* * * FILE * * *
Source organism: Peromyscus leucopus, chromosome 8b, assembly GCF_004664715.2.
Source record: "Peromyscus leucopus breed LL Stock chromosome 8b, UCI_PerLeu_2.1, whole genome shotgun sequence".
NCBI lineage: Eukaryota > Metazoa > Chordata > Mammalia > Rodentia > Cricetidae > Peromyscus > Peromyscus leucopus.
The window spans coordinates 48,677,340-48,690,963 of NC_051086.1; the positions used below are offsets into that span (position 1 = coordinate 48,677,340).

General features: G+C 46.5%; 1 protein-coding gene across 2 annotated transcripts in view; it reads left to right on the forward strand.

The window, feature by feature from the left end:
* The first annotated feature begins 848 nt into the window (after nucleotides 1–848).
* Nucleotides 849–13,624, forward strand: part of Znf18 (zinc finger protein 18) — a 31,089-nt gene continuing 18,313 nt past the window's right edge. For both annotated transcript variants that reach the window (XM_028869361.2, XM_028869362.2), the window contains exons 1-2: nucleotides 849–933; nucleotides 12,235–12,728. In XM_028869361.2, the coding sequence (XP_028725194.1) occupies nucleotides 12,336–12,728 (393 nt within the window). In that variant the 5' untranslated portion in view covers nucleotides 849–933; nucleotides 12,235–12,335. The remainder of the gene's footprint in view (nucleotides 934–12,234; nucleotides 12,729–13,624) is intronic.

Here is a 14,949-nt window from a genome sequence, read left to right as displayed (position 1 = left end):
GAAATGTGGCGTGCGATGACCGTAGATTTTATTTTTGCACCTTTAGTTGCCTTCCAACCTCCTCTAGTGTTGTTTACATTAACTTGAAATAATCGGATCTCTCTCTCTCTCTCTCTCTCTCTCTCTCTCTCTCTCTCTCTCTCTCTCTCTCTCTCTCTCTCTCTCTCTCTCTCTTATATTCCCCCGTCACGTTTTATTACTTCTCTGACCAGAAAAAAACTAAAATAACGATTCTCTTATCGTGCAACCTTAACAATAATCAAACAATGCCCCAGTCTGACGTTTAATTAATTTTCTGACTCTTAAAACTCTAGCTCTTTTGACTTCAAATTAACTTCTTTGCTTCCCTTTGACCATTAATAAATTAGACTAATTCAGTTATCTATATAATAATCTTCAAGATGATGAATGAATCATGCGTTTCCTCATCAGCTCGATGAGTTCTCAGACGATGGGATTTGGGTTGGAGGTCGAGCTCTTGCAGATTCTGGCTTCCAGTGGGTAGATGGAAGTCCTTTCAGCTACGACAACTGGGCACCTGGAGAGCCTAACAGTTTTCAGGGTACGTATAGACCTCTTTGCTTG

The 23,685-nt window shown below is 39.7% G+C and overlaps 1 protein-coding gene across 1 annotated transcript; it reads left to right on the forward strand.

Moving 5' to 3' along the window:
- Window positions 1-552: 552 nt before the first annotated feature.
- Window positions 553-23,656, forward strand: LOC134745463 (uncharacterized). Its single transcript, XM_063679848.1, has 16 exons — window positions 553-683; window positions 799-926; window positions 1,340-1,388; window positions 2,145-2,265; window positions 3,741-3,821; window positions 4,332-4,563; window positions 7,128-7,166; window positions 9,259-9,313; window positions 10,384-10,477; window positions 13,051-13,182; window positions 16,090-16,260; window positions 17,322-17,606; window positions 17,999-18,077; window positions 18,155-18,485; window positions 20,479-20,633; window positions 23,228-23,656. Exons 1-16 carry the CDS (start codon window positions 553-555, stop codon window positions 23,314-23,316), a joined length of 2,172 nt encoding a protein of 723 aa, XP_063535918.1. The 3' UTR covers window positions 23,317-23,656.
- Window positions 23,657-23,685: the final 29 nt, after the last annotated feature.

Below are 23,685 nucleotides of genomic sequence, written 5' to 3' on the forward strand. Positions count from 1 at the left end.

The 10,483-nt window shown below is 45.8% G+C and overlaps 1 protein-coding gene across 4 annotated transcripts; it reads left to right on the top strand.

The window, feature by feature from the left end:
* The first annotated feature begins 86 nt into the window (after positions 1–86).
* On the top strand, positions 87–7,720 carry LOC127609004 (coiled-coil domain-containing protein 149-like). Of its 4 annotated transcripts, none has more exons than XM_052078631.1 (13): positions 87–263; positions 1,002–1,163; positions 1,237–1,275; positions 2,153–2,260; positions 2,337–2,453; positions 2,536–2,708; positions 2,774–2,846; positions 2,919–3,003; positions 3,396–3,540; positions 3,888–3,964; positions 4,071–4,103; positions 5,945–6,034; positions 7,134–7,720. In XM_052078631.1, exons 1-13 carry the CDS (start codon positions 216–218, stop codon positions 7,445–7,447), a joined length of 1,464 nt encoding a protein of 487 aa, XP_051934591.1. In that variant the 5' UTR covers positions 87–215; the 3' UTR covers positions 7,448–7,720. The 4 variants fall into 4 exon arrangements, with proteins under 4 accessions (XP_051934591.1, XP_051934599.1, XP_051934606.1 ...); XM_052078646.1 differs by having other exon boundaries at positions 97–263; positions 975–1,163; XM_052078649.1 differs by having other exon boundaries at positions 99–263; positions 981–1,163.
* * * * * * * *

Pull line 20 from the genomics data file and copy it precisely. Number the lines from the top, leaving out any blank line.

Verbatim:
* On the top strand, positions 87–7,720 carry LOC127609004 (coiled-coil domain-containing protein 149-like). Of its 4 annotated transcripts, none has more exons than XM_052078631.1 (13): positions 87–263; positions 1,002–1,163; positions 1,237–1,275; positions 2,153–2,260; positions 2,337–2,453; positions 2,536–2,708; positions 2,774–2,846; positions 2,919–3,003; positions 3,396–3,540; positions 3,888–3,964; positions 4,071–4,103; positions 5,945–6,034; positions 7,134–7,720. In XM_052078631.1, exons 1-13 carry the CDS (start codon positions 216–218, stop codon positions 7,445–7,447), a joined length of 1,464 nt encoding a protein of 487 aa, XP_051934591.1. In that variant the 5' UTR covers positions 87–215; the 3' UTR covers positions 7,448–7,720. The 4 variants fall into 4 exon arrangements, with proteins under 4 accessions (XP_051934591.1, XP_051934599.1, XP_051934606.1 ...); XM_052078646.1 differs by having other exon boundaries at positions 97–263; positions 975–1,163; XM_052078649.1 differs by having other exon boundaries at positions 99–263; positions 981–1,163.